Some among the Spanish found the nakedness of American as a sign of natural virtue, but others saw it as "a beastly lack of shame of nakedness." Spaniards had begun to consider the Americans, in the words of historian Joyce Appleby, "as children of the devil whose indolence and ignorance justified their enslavement." There were at least a few who saw the Americans as human enough. In 1511, a Dominican friar, Antonio de Montesino, returned to Spain concerned about those called Indians. He persuaded King Ferdinand to summon a group of theologians and learned men to suggest a remedy for what was called the "Indian problem." From these discussions the Laws of Burgos were produced, which declared that the Indians were by nature idle and given to vice. Spaniards were instructed to congregate the Indians into villages near where Europeans had received grants of land. The Spaniards were to build churches and to support and maintain priests, who were to give Indians instruction in the rudiments of Catholicism. The Indians were to be forbidden from engaging in commerce. They were to be allowed only one wife, and they were to work in the fields and mines, but not overworked, and they were to be fed and not beaten.
The Spanish explorer Juan Ponce de Leon had been bestowed with the task of finding and taking for the Spanish monarchy the island of Bimini and a legendary spring that gave eternal life and health. In March 1513 he set sail from Puerto Rico with three ships and about 200 men. In April they came upon a land that Ponce de Leon called "Pascua de Florida" (Feast of Flowers). He claimed Florida for Spain and fighting broke out between his men and local people.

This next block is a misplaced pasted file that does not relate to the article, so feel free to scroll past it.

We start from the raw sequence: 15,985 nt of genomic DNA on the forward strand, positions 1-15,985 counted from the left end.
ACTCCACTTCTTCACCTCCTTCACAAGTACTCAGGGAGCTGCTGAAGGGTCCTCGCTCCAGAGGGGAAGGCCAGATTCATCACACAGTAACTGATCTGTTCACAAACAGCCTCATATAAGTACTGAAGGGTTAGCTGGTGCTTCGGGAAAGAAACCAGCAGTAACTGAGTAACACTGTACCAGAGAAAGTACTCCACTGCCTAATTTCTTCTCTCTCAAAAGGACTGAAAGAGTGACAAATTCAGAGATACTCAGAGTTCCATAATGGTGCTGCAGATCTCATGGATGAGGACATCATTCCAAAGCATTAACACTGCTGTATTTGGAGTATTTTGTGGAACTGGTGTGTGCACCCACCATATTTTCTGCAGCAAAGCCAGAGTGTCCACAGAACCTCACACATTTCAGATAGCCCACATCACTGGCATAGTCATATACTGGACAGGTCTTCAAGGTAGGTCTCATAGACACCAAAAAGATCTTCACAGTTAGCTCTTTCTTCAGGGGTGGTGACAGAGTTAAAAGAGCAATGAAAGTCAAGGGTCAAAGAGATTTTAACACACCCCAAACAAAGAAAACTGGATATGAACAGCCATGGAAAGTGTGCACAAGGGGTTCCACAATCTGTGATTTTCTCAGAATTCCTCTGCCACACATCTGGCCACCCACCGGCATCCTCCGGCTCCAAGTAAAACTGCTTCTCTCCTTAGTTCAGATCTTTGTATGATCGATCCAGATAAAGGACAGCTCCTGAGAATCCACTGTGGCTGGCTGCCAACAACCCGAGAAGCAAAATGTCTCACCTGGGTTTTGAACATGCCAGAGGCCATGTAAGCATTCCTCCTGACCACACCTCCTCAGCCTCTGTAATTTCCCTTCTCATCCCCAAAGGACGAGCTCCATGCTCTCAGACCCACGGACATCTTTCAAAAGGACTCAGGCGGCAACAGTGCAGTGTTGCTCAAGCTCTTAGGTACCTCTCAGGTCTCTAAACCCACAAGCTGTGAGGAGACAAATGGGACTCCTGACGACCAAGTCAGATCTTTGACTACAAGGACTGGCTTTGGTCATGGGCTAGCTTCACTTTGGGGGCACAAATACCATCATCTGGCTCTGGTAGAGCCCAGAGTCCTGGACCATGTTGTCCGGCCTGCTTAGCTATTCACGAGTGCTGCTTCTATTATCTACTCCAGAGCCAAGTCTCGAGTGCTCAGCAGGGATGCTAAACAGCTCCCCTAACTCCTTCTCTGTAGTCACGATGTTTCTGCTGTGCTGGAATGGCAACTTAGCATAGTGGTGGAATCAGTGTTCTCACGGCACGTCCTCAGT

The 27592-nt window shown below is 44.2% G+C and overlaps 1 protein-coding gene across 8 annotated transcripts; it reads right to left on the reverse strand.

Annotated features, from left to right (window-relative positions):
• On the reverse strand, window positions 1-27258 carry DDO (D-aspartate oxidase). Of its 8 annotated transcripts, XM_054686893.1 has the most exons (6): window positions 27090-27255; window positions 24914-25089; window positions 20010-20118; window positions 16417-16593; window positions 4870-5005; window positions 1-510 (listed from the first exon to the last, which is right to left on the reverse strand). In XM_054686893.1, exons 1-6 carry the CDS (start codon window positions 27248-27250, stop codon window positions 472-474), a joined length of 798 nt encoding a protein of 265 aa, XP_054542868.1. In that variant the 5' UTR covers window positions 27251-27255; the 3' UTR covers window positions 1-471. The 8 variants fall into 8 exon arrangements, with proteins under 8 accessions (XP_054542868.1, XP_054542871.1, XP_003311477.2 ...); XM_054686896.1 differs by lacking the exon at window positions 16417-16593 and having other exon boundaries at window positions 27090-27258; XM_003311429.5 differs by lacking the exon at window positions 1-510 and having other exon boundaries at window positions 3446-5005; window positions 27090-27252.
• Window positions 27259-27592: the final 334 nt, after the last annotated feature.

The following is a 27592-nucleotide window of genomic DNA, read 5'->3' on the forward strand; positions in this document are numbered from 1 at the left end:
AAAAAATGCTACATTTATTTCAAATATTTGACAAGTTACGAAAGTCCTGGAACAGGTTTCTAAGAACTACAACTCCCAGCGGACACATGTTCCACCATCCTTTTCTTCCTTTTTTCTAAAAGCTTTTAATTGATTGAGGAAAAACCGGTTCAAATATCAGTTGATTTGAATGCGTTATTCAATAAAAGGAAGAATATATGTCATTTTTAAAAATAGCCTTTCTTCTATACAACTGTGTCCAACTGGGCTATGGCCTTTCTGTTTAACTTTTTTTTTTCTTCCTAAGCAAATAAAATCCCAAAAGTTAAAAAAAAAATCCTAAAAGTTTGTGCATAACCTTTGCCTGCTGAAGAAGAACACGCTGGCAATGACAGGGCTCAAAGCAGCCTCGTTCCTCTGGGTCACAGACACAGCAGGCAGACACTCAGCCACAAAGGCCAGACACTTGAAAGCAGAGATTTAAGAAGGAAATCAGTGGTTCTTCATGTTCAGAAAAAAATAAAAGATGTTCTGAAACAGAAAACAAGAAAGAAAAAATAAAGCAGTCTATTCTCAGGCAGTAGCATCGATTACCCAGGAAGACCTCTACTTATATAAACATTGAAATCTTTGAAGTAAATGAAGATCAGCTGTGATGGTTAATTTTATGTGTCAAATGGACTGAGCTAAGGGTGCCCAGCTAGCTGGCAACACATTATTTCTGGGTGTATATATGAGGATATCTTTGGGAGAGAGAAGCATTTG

Continuing his search for Bimini, Ponce de Leon found instead Andros Island. He returned to Spain and in September the King of Spain named him a Captain General. He returned to Puerto Rico and began again his search of the island of Bimini. In 1521 he landed again in Florida, on its western coast. He was met by hostile warriors who struck with a poisoned arrow. Ponce de Leon returned to Havana Cuba where he died of his wound.